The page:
Recall the moment in Stripes when Bill Murray yells: “But we’re American soldiers! We’ve been kicking ass for 200 years! We’re 10 and 1!” We all know what that “1” is—we argue fiercely about who lost Vietnam, but we do at least seem to agree it was a loss. And I’m not so sure we’re unblemished beyond that: Korea and 1812 seem like draws to me. So we’re more like 8-1-2. Or is that now 8-2-2? We will be fighting about this for decades, and if the Vietnam revisionism is any guide, there will be a concerted effort one day to move Iraq into the win column—and to be certain to assign the win to George W. Bush and not Barack Obama.
I haven’t noticed anyone quite audacious enough to be calling the Iraq War a win now, but surely they’re out there (hello, commenters!). After all, Saddam is gone; the Iraqi people have a—cough cough—democracy; and we lost only 4,500 soldiers. For all the Sturm und Drang over casualties, that’s a pittance, really, in the historical scheme of things. If bloodshed does not return on a mass scale, and if the polity slowly asserts itself, then surely the mission, however eventually, was indeed accomplished.
Maybe so, but there’s a lot in that word “eventually” in that sentence, so much it carries not just temporal consequences but moral ones. There are the 32,000 American soldiers who were injured, many quite gravely. The 10,000 or so Iraqi soldiers killed; the 100,000-plus Iraqi civilians killed; the 1.2 million Iraqis displaced; and the 1.6 million who were turned into refugees (all these numbers from this). The price of war, you say, nothing to be done about it. No. Of all the lessons we might carry away from this conflict, let us never forget that this carnage is a direct result of specific decisions and choices made by the Bush administration. Donald Rumsfeld’s conviction that the war could be won quickly with 130,000 soldiers and Paul Bremer’s decision to proceed with de-Baathification stand out here, less well-remembered examples include the State Department’s 17-volume guidebook on what to do after we toppled Saddam that Rumsfeld, Dick Cheney, et alia threw in the trash can. Virtually all the human costs, virtually all the little children’s lives lost, came from the Bush people’s arrogance. Not their miscalculations, as is sometimes said. Their arrogance, in not listening to—and indeed in firing (Eric Shinseki)—experts who tried to tell them otherwise.
There’s the loss of international standing, the ways in which the war strengthened Iran in the region, the diversion of resources from Afghanistan and al Qaeda, and on. And then there’s the money: more than $800 billion in direct costs that Bush kept off-budget, contributing significantly to our financial nightmares right now. There’ll be another half-trillion or so, give or take, in the care of the war’s veterans as the years wind on. Also worth noting: we are spending more on reconstruction assistance in Iraq than we did in Germany and Japan combined ($62 billion to $52 billion, in constant dollars).
The final indictment of this war goes back to its beginnings—the way we were so repeatedly and insultingly lied to about its justifications. I remember that for a short time, some other writers lumped me with the liberal hawks because I wrote a few sentences like: If Bush had been straight with us and said that this war was a war of liberation for an oppressed people, I might have gone for it. But all that garbage about WMD and nuclear capabilities were obvious lies. A policy constructed around such dishonesty is corrupt at its very essence, and this war was corrupt from Day 1.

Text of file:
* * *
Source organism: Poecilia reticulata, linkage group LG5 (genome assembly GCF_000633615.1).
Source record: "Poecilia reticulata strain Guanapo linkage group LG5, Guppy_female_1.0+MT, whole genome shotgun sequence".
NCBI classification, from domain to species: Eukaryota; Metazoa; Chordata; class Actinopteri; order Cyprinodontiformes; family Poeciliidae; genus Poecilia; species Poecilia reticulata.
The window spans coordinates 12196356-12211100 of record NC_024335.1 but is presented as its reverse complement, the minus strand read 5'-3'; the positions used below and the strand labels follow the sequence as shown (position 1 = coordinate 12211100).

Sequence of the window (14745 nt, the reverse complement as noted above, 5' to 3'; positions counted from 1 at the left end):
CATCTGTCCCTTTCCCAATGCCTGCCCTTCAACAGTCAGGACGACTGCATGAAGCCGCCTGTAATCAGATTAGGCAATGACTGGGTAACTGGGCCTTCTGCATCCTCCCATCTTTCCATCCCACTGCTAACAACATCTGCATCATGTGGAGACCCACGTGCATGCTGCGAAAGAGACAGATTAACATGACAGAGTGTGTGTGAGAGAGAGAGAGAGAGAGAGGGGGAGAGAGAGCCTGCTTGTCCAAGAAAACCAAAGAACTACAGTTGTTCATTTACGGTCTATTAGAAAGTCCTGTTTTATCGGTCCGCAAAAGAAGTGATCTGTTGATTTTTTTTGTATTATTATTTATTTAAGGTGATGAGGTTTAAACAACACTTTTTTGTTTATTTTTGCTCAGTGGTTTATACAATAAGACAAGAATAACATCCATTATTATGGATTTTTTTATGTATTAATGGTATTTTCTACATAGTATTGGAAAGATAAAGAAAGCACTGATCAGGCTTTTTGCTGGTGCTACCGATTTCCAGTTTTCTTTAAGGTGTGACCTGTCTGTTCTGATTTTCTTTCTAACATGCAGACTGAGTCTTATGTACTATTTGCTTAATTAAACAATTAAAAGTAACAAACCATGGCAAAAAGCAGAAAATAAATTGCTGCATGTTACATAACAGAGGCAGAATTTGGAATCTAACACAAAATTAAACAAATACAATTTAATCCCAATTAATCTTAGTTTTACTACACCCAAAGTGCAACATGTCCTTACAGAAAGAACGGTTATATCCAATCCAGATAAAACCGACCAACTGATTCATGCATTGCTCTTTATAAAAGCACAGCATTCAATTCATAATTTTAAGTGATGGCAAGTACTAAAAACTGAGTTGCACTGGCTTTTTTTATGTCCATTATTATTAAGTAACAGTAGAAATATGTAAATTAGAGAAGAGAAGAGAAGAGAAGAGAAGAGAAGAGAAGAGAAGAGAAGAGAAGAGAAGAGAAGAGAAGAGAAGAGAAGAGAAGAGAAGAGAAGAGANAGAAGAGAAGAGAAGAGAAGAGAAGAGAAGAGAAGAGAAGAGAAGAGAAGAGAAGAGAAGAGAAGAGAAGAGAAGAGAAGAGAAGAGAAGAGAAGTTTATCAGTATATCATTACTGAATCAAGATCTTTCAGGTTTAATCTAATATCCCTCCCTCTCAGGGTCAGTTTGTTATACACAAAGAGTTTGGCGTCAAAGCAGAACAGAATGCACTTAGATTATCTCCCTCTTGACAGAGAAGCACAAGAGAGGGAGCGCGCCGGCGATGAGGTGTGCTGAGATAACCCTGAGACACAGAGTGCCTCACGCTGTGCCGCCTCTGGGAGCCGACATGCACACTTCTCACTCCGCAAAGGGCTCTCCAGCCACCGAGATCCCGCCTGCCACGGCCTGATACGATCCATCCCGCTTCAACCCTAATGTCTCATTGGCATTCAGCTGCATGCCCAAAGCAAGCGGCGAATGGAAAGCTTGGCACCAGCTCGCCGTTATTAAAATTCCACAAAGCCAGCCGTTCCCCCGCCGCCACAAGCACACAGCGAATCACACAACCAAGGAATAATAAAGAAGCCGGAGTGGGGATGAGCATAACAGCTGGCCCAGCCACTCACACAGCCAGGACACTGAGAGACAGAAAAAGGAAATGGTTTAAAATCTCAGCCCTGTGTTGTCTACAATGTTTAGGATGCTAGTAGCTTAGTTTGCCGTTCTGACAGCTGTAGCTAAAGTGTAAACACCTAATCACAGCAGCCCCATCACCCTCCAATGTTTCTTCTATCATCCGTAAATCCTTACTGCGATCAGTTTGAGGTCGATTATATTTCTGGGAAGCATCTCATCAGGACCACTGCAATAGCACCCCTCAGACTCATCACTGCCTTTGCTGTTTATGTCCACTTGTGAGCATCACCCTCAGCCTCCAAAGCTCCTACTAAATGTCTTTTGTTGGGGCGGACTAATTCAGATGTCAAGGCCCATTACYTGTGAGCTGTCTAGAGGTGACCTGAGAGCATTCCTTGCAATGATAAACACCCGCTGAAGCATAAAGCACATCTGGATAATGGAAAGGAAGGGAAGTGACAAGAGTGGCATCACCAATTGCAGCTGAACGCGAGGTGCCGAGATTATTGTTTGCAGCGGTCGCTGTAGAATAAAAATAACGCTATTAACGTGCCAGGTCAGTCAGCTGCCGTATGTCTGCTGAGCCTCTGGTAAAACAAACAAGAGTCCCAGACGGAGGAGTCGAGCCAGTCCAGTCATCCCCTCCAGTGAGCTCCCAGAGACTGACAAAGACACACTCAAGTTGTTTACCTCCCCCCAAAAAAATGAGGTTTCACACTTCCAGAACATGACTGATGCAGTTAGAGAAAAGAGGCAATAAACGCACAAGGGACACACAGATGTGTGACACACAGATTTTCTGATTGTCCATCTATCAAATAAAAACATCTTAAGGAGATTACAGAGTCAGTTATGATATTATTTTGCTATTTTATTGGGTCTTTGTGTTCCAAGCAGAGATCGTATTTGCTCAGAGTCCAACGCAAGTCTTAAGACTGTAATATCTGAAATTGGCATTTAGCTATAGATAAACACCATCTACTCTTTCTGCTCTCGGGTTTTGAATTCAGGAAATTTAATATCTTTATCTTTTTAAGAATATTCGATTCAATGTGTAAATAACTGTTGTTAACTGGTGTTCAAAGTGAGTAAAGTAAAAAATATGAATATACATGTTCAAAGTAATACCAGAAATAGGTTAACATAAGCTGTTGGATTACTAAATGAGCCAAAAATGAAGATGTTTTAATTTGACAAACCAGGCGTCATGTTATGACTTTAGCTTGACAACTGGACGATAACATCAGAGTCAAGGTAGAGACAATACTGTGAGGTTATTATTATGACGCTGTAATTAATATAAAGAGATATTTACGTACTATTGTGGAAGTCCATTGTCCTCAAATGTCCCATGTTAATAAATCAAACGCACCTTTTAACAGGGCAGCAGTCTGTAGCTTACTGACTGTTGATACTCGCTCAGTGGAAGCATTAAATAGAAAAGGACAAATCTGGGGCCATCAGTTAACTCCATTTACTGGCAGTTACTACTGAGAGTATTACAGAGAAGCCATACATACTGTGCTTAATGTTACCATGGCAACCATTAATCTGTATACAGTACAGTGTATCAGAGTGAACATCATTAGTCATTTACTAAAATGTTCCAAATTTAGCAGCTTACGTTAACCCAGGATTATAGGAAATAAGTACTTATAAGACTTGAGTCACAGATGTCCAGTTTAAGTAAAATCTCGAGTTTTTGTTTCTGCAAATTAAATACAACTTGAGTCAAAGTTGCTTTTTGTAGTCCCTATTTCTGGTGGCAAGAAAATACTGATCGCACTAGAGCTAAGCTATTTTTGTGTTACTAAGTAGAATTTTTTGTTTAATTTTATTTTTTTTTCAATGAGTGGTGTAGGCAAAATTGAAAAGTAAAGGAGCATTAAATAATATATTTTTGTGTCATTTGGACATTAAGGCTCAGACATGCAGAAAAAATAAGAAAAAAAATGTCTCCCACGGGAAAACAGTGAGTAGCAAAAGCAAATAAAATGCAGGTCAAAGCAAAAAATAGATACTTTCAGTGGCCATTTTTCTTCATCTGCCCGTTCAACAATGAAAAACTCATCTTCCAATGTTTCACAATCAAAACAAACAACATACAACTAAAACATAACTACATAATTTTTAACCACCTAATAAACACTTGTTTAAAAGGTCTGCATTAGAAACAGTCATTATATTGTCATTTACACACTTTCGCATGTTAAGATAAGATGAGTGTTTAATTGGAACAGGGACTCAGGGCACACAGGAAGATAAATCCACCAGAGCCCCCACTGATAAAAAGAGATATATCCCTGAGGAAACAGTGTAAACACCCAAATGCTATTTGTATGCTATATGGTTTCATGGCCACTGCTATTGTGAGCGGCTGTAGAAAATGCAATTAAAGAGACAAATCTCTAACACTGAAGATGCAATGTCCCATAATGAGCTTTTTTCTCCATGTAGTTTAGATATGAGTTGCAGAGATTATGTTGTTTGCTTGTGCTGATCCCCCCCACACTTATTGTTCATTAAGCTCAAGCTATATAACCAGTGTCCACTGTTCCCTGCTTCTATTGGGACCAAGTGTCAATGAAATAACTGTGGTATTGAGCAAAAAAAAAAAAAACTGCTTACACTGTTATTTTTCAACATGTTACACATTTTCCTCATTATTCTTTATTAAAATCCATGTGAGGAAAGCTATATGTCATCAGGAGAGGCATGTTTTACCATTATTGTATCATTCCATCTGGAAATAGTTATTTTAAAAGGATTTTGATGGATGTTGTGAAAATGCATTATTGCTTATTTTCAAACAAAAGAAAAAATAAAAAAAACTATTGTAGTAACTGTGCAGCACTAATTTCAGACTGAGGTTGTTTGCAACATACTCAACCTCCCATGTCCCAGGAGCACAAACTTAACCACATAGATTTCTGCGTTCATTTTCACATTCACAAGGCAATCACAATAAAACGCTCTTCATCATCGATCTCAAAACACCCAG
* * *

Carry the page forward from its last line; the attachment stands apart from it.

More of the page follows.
Now, a point against the war’s opponents, including my good self. It is quite true that if it had been up to people like us, Saddam would still be in power. I confess that there’s nothing much that I can say in defense of that proposition. Only that, weighed against all of the above, it did not seem worth it. As recently as last month, 62 percent of Americans agreed with me.
But now that it’s over, we will enter the next phase, when the war will be over how the history books tell the story of Iraq. This will go one of two ways. First, if Iraq stabilizes on its own, we will see some time pass, enough for Americans to forget the things they didn’t like, maybe four or five years. And then sure enough we’ll get a big book from one of the conservative imprints arguing that the war was an unalloyed victory, and specifically building the case that the victory was Bush’s. The unspeakable lies and blunders will be given short shrift; the surge will be the book’s focus, with helpfully supplied new documents ensuring that all the talking points are positive ones. The author will appear on Fox 327 times, the echo chamber will repeat, and the defeat will be wiped from the books, not for the purposes of historical accuracy but to salvage Bush’s reputation and to help the Republican Party out of whatever pickle it then finds itself in.
The second scenario, should Iraq not stabilize, will be even worse. Then, the unanimous verdict will be that it was indeed a loss, and in that case, the important thing will be the pinning of the blame. Given that right-wing Vietnam revisionism got its start in the early 1980s, we can fully expect, in about seven years or so, an array of books and panels and seminars and maybe even films or television shows (hello, Joel Surnow) that will somehow argue that the liberals lost Iraq. All that carping about withdrawal, you see. The point here will be to make Americans forget the prosecution of the war and instead feed them a diet of allegedly Chamberlainesque quotes from everyone from John Edwards to Markos Moulitsas to a hundred figures in between.
Will it work? Vietnam revisionism has not exactly worked overall, but at crucial moments—i.e., the Swiftboating of John Kerry—it has performed adequately enough to muddy the truth. There is no doubt, though, that the fight is coming. I hope to be around to do my part in it.